Though I am still trying to catch up on my travel packing blogging, I had to take a break today and write about my new temporary home.
On my first day in Cuenca, I was surprised to hear music coming from the street. It would come and go, so I knew it was coming from some sort of vehicle. It took me a while to spot that the passing music was coming from trucks delivering LP gas cans. Though I hadn’t yet spotted anyone coming out to do business with the truck, I assumed that people with empty canisters bring them out when they hear the music and trade them out for full ones.
With a little searching I found an article in CuencaHighLife, dated August 4, 2017, which explained that the trucks had once beeped their horns to alert their customers. The article notes that many trucks were not yet equipped with the music, other drivers were having a hard time remembering not to honk their horns, even when their trucks were so equipped.
Since I have been here, I can attest that the change has taken place, and every LPG truck I see is playing the music. Though the music is repetitive, I know that it will always be one of my found memories of Cuenca, when I move on.
In general, Cuenca is far quieter than most of the cities I have lived in. The sound of the passing traffic is that of individual vehicles, not the steady roar of traffic, which I am accustomed to. Though I live in an area with restaurants, coffee shops, and bars, there is no late night noise of drunks on their way home, or making deals with professional women of the night.
As I walk around town, I can’t help but notice that people on the street modulate their voices as they speak to each other, or more rarely when on their phones. The other day, I saw a toddler faceplant into the sidewalk. His mother picked him up and they walked on. He never made a noise, nor could I have understood his mother’s quite admonishment, even if my spanish was better.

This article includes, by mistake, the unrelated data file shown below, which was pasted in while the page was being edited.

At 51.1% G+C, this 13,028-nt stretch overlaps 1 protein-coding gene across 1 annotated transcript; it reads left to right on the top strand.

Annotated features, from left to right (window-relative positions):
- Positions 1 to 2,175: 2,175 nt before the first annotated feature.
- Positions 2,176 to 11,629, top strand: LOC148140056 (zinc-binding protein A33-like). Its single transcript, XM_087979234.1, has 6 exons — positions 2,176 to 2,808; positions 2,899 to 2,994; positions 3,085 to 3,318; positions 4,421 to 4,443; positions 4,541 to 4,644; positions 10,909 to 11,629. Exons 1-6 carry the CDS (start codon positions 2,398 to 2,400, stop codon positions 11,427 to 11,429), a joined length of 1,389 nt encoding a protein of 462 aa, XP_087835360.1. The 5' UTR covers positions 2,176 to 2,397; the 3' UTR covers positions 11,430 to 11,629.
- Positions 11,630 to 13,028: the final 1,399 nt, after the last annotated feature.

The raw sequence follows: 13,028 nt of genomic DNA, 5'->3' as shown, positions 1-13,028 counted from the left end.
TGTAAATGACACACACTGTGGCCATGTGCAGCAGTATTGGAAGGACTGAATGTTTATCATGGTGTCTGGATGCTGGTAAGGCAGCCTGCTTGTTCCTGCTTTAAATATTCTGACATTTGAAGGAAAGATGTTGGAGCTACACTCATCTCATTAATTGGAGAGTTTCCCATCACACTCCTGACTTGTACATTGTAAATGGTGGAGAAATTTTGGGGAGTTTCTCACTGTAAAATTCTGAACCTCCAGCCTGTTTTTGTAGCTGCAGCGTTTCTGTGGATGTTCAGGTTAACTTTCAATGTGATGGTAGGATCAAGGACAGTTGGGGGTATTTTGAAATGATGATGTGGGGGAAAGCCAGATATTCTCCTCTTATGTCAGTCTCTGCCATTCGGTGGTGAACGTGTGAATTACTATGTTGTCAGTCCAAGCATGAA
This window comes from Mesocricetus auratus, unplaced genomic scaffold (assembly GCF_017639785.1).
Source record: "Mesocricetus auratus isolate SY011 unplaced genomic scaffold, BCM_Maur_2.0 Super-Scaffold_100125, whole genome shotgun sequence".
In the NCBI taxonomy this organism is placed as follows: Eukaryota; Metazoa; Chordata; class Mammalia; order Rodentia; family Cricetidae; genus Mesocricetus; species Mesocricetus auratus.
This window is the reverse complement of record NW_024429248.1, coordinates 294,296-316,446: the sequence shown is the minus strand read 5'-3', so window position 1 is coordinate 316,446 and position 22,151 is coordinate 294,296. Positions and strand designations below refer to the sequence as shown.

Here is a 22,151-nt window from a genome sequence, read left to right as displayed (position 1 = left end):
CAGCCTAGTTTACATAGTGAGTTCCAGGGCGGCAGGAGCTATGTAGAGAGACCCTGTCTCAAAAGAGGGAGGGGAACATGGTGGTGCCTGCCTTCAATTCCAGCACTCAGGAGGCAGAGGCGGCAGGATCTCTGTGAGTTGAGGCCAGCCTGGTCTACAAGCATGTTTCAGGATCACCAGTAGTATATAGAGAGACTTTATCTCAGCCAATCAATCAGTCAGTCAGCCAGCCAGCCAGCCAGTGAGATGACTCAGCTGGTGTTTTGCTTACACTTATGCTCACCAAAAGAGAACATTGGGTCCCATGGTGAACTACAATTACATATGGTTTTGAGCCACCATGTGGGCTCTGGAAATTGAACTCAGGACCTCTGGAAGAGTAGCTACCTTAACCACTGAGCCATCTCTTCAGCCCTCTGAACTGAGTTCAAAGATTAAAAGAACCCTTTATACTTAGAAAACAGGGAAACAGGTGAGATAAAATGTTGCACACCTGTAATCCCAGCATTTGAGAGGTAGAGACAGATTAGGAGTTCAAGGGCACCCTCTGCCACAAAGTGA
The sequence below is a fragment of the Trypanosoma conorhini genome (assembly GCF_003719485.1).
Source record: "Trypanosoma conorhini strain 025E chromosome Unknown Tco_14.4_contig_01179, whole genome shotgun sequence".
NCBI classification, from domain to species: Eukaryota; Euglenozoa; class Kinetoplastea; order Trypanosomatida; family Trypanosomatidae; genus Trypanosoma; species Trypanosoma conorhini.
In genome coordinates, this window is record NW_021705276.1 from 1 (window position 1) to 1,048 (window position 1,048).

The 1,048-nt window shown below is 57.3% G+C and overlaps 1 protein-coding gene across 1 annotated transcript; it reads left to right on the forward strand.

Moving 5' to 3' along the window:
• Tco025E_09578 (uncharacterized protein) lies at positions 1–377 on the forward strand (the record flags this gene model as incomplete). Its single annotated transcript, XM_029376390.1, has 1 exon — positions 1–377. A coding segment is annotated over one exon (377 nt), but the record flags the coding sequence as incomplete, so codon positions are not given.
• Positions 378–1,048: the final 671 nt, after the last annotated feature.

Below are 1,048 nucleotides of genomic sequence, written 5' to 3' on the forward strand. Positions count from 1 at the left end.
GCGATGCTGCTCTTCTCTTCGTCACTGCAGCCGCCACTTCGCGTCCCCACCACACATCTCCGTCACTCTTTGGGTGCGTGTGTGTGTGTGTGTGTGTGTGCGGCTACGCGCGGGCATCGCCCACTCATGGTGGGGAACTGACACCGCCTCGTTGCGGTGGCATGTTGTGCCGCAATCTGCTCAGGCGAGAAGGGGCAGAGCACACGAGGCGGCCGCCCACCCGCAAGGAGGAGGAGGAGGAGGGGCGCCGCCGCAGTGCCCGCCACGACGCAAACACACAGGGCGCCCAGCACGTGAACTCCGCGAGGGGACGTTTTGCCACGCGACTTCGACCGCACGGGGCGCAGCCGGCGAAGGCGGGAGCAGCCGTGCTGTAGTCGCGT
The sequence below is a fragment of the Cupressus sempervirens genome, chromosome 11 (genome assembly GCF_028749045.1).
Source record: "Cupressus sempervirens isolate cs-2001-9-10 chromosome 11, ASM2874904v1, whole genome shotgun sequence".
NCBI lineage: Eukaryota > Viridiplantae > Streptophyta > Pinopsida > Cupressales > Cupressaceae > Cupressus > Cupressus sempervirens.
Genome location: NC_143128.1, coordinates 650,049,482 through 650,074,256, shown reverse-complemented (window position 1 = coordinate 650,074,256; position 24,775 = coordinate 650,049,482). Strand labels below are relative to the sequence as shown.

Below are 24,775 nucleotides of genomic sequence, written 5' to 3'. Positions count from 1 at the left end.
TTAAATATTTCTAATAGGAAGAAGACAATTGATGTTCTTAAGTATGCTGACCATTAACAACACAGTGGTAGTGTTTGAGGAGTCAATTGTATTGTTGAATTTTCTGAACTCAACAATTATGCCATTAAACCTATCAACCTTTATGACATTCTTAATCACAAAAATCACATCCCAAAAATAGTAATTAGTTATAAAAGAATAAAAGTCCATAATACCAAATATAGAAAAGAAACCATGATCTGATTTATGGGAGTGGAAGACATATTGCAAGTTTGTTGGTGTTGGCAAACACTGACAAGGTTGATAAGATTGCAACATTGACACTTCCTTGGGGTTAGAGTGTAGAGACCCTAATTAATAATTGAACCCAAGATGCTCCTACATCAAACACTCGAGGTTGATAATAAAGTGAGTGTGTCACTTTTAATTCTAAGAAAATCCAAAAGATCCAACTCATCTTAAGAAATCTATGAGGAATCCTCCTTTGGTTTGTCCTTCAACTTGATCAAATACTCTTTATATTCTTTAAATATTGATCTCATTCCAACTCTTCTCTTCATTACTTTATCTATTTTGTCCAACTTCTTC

On the occasions that I do hear things it attracts my attention. I was in the Mercado 9 de Octubre, buying some of the very nice local candy, when I heard music. Heading out into the plaza in front of the market, I saw that a concert stage was set up and a band was performing. Remembering that it was October 9th, Independence of Guayaquil Day, not to be confused with the National Independence Day or Independence of Cuenca Day, I figured this was part of the celebration.
I stood and watched the band perform, enjoying it so much that I forgot to take any photos or video until near the end of the set. Later walking home I realized that I had really enjoyed the performance, though I normally cannot stand being at concerts. I think that it must be because the crowd was so quiet and calm. I plan on going to locate any music I hear around town from now on.
The day after I got to watch the devils cavorting, I was at home reading when I heard music approaching from down the street. This time I was ready, I sat in the window seat with the window open waiting until the parade passed. It turned out to be local dancers, dancing to a police band. They were followed by a parade of firefighters carrying torches. There were more police bands, dancers, and marching firefighters, interspersed with various emergency response vehicles. I couldn’t help but feel my friend and firefighting instructor Don Merkel, would have loved to see the show.
I can’t wait to see what sort of music I find next.https://www.amazon.com/Ten-Year-Divorce-Sandra-Pirtle-ebook/dp/B01C9LD964/ref=sr_1_4?qid=1551899459&refinements=p_27%3ASandra+Pirtle&s=digital-text&sr=1-4&text=Sandra+Pirtle